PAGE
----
I'm sure you'll read and hear the same things over and over again in the papers, about how he was a lovely, lovely bloke who refused to let cynicism or ego get in the way of an amazing passion for music and a desire to share it with the World; and they'll all be true. So I'll just tell you about the last time he rang me, and we got talking about punk, and the Sex Pistols, and told me about the time in the late seventies when he and another Radio One DJ were sat outside a cafe in Waterloo Station, eating pizza, when they noticed Steve Jones from the Pistols and a bunch of punk hangers-on looking hard at some benches nearby. Jones clocked Peel sat there, said something to his associates, and walked over to where Peel was sitting. "Excuse me, mate," said Jones, "I think you're a cunt."
"Oh, right" said Peel, and carried on eating his pizza.
"Did you hear what I said?" said Jones, "I think you're a CUNT."
Peel put down his pizza, stood up to face the guitarist and told him, "Look, I know that what you want is to fight me so you can win and look hard in front of your mates. To be honest, I can't be bothered to fight you 'cause I'm hungry and I'm only going to lose. So if you're going to punch me, do it now and then I can carry on eating my pizza."
Jones looked completely baffled, stared at Peel for a few seconds more, muttered "cunt" one more time, and then shuffled off back to his mates.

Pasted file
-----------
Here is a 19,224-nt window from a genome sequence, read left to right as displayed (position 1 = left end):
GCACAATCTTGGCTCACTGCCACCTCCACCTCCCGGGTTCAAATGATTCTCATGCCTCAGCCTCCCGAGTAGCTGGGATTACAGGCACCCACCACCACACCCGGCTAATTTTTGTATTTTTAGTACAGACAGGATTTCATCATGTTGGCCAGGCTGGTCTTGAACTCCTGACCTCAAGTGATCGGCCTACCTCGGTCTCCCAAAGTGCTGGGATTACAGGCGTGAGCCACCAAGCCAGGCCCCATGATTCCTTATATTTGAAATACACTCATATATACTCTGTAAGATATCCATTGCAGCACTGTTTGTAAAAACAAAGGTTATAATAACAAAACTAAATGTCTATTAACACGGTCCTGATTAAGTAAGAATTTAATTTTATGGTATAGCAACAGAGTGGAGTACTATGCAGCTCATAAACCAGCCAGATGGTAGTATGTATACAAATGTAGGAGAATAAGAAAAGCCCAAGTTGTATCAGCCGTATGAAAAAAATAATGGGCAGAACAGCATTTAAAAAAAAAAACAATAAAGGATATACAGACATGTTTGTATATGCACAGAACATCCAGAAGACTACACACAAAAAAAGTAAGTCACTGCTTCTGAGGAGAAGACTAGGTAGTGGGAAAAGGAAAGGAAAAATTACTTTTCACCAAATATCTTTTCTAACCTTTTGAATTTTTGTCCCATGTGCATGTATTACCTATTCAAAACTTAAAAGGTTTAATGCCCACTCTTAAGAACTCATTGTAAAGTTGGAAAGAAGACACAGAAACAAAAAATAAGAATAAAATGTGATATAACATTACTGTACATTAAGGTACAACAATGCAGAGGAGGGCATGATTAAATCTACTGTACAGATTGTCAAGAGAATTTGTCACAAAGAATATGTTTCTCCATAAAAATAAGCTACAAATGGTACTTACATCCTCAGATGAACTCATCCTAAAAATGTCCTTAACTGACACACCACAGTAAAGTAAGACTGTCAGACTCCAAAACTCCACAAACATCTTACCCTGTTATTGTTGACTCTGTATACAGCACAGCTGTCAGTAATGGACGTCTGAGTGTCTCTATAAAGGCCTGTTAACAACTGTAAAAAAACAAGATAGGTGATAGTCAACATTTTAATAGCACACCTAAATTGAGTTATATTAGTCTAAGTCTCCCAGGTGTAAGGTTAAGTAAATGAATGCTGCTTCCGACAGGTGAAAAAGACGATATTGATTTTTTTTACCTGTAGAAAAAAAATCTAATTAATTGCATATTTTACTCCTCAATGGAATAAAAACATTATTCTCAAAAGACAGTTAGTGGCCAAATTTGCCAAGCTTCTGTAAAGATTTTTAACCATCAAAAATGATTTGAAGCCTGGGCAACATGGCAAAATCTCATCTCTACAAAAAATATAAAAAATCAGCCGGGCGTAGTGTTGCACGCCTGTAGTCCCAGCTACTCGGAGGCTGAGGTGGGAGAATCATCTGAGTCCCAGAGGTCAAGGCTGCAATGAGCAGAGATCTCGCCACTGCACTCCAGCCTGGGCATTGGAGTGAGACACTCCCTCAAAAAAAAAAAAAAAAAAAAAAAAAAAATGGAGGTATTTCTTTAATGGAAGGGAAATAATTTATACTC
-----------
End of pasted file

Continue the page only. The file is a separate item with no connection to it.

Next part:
He also told me he'd been asked to appear on "I'm A Celebrity, Get Me Out Of Here", but turned them down on the grounds that he a) didn't want them to kill him on television, and b) no-one would be that bothered about a "Z-list celebrity like me". At the time, I thought it was funny that he didn't know how many people not only liked and respected him, but genuinely cared about him too. He'd probably find all this kind of thing quite funny, especially me saying that I don't know about you, but I fucking loved the bloke. John Peel, RIP.

Here's Dom from Cosy Cosy, another R*E*P*E*A*T band to be played on the radio by John Peel:

"Good old Peely, we miss you. Cosy Cosy"

Here's Sarah of Pop Art and one time R*E*P*E*A*T band Alcopop, who also had their ep played by John Peel.

I grew up defying curfews to listen to Peel under the Duvet and I learnt a lot more from that than I ever did from the Humanities lessons I yawned my way through as a result of it. While Alcopop might not be up there with the Greg McDonalds and Seymour Glass’ of this world, I’m still really proud (and smug) that I was a part of the first R*E*P*E*A*T band to get played by Sir John of Peel. We were lucky to have him and I’m really going to miss him.

Imagining the funeral now…….

“Could you please turn to pages 1977 & 1978 for the offertory hymn of Teenage Kicks”.


Memories of John Peel, his show and the man himself by Attila the Stockbroker

1982. A mate of mine, Red Saunders, had just released my first EP ‘Rough Raw and Ranting’ on his Radical Wallpaper label. He was keen. I was sceptical. ‘Poetry on a record? Who’s going to buy that?’
One night a couple of weeks later I was fishing off Southwick Arm, as so many times before and since, listening to the John Peel Show. Suddenly he said
“And now here’s Attila the Stockbroker’........
I nearly dropped my rod in the sea.